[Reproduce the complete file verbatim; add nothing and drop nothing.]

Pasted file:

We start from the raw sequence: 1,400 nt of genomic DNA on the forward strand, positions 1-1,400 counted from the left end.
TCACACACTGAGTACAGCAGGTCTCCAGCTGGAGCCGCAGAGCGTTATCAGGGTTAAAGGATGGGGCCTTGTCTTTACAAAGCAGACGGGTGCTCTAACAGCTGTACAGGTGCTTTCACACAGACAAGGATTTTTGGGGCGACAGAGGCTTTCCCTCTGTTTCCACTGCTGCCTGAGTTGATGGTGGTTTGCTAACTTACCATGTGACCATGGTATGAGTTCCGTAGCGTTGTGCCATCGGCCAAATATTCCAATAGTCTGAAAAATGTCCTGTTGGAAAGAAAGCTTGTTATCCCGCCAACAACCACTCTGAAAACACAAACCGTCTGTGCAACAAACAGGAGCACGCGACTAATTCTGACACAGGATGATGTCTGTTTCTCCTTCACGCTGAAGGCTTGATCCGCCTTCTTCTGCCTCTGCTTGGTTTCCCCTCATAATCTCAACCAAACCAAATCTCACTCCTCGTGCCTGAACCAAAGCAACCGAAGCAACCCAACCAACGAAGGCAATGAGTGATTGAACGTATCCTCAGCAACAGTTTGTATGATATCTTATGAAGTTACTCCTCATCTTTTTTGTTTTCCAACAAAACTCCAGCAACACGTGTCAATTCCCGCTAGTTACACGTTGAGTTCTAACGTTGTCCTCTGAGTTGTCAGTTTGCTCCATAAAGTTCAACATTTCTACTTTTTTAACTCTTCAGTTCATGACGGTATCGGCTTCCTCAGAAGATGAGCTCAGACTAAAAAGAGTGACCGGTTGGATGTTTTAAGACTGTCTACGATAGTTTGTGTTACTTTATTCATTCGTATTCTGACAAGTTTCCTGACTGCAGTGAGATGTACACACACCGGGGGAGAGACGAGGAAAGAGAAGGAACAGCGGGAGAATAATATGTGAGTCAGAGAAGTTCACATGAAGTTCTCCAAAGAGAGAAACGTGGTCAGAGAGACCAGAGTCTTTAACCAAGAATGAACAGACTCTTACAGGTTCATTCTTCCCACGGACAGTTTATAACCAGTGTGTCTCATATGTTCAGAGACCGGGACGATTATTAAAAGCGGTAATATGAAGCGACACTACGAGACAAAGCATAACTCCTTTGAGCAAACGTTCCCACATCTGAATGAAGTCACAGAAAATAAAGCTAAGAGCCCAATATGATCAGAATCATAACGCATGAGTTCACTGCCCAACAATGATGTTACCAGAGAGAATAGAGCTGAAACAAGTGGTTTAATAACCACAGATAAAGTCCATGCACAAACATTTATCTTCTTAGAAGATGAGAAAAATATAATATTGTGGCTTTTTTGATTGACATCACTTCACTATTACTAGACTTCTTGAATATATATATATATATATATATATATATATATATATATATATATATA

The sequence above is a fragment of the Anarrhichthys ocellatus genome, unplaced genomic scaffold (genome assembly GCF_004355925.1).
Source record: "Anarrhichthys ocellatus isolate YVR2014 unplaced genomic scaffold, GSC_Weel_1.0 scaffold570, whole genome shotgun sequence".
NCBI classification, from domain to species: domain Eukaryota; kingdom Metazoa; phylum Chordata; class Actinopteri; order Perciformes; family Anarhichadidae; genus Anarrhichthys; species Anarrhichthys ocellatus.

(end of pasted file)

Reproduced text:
We start from the raw sequence: 1,400 nt of genomic DNA on the forward strand, positions 1-1,400 counted from the left end.
TCACACACTGAGTACAGCAGGTCTCCAGCTGGAGCCGCAGAGCGTTATCAGGGTTAAAGGATGGGGCCTTGTCTTTACAAAGCAGACGGGTGCTCTAACAGCTGTACAGGTGCTTTCACACAGACAAGGATTTTTGGGGCGACAGAGGCTTTCCCTCTGTTTCCACTGCTGCCTGAGTTGATGGTGGTTTGCTAACTTACCATGTGACCATGGTATGAGTTCCGTAGCGTTGTGCCATCGGCCAAATATTCCAATAGTCTGAAAAATGTCCTGTTGGAAAGAAAGCTTGTTATCCCGCCAACAACCACTCTGAAAACACAAACCGTCTGTGCAACAAACAGGAGCACGCGACTAATTCTGACACAGGATGATGTCTGTTTCTCCTTCACGCTGAAGGCTTGATCCGCCTTCTTCTGCCTCTGCTTGGTTTCCCCTCATAATCTCAACCAAACCAAATCTCACTCCTCGTGCCTGAACCAAAGCAACCGAAGCAACCCAACCAACGAAGGCAATGAGTGATTGAACGTATCCTCAGCAACAGTTTGTATGATATCTTATGAAGTTACTCCTCATCTTTTTTGTTTTCCAACAAAACTCCAGCAACACGTGTCAATTCCCGCTAGTTACACGTTGAGTTCTAACGTTGTCCTCTGAGTTGTCAGTTTGCTCCATAAAGTTCAACATTTCTACTTTTTTAACTCTTCAGTTCATGACGGTATCGGCTTCCTCAGAAGATGAGCTCAGACTAAAAAGAGTGACCGGTTGGATGTTTTAAGACTGTCTACGATAGTTTGTGTTACTTTATTCATTCGTATTCTGACAAGTTTCCTGACTGCAGTGAGATGTACACACACCGGGGGAGAGACGAGGAAAGAGAAGGAACAGCGGGAGAATAATATGTGAGTCAGAGAAGTTCACATGAAGTTCTCCAAAGAGAGAAACGTGGTCAGAGAGACCAGAGTCTTTAACCAAGAATGAACAGACTCTTACAGGTTCATTCTTCCCACGGACAGTTTATAACCAGTGTGTCTCATATGTTCAGAGACCGGGACGATTATTAAAAGCGGTAATATGAAGCGACACTACGAGACAAAGCATAACTCCTTTGAGCAAACGTTCCCACATCTGAATGAAGTCACAGAAAATAAAGCTAAGAGCCCAATATGATCAGAATCATAACGCATGAGTTCACTGCCCAACAATGATGTTACCAGAGAGAATAGAGCTGAAACAAGTGGTTTAATAACCACAGATAAAGTCCATGCACAAACATTTATCTTCTTAGAAGATGAGAAAAATATAATATTGTGGCTTTTTTGATTGACATCACTTCACTATTACTAGACTTCTTGAATATATATATATATATATATATATATATATATATATATATATATATA

The sequence above is a fragment of the Anarrhichthys ocellatus genome, unplaced genomic scaffold (genome assembly GCF_004355925.1).
Source record: "Anarrhichthys ocellatus isolate YVR2014 unplaced genomic scaffold, GSC_Weel_1.0 scaffold570, whole genome shotgun sequence".
NCBI classification, from domain to species: domain Eukaryota; kingdom Metazoa; phylum Chordata; class Actinopteri; order Perciformes; family Anarhichadidae; genus Anarrhichthys; species Anarrhichthys ocellatus.